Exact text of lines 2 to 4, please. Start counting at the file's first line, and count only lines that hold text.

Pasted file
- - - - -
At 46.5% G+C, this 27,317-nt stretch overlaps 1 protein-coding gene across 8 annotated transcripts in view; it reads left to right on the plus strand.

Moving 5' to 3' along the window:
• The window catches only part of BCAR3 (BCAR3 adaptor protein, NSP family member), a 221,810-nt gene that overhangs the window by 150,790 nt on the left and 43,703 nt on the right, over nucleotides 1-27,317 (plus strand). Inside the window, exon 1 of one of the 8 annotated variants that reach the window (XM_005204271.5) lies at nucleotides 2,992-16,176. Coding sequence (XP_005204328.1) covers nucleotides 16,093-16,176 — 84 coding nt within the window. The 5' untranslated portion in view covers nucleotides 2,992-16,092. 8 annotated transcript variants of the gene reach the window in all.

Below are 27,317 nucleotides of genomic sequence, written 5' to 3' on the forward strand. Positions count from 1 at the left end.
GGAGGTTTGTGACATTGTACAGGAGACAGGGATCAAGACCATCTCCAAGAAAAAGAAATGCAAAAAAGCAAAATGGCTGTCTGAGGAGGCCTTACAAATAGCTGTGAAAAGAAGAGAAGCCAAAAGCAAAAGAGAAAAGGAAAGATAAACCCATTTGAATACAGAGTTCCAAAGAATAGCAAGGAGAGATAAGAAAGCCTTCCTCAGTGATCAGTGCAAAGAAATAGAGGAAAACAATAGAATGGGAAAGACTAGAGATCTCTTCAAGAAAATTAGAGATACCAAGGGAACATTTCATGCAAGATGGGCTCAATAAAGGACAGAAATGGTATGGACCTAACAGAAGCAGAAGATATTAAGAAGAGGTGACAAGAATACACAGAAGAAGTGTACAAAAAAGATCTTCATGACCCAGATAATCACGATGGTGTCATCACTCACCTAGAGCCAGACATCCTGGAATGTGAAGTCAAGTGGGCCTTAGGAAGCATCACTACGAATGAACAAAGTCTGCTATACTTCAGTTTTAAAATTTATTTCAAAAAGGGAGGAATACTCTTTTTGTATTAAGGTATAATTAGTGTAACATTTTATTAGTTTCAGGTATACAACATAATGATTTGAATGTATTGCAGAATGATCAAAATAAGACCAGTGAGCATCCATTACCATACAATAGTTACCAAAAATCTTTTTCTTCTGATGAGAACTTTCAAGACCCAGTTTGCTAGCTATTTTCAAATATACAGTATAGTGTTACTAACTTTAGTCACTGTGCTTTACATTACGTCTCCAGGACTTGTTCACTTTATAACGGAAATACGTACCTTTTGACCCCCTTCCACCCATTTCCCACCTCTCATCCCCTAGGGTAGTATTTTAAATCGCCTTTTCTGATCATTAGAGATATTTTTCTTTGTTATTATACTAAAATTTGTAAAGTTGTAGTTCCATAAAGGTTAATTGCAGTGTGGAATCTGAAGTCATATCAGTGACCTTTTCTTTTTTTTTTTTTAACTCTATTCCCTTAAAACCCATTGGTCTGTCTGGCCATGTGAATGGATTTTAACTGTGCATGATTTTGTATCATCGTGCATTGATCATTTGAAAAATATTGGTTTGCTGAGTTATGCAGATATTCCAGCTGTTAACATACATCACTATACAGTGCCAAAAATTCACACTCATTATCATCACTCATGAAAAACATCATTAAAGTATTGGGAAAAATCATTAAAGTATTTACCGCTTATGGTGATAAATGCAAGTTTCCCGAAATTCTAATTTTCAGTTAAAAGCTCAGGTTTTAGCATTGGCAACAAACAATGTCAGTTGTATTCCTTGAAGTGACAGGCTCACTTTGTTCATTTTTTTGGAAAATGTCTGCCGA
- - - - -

Moving 5' to 3' along the window:
• The window catches only part of BCAR3 (BCAR3 adaptor protein, NSP family member), a 221,810-nt gene that overhangs the window by 150,790 nt on the left and 43,703 nt on the right, over nucleotides 1-27,317 (plus strand). Inside the window, exon 1 of one of the 8 annotated variants that reach the window (XM_005204271.5) lies at nucleotides 2,992-16,176. Coding sequence (XP_005204328.1) covers nucleotides 16,093-16,176 — 84 coding nt within the window. The 5' untranslated portion in view covers nucleotides 2,992-16,092. 8 annotated transcript variants of the gene reach the window in all.

Below are 27,317 nucleotides of genomic sequence, written 5' to 3' on the forward strand. Positions count from 1 at the left end.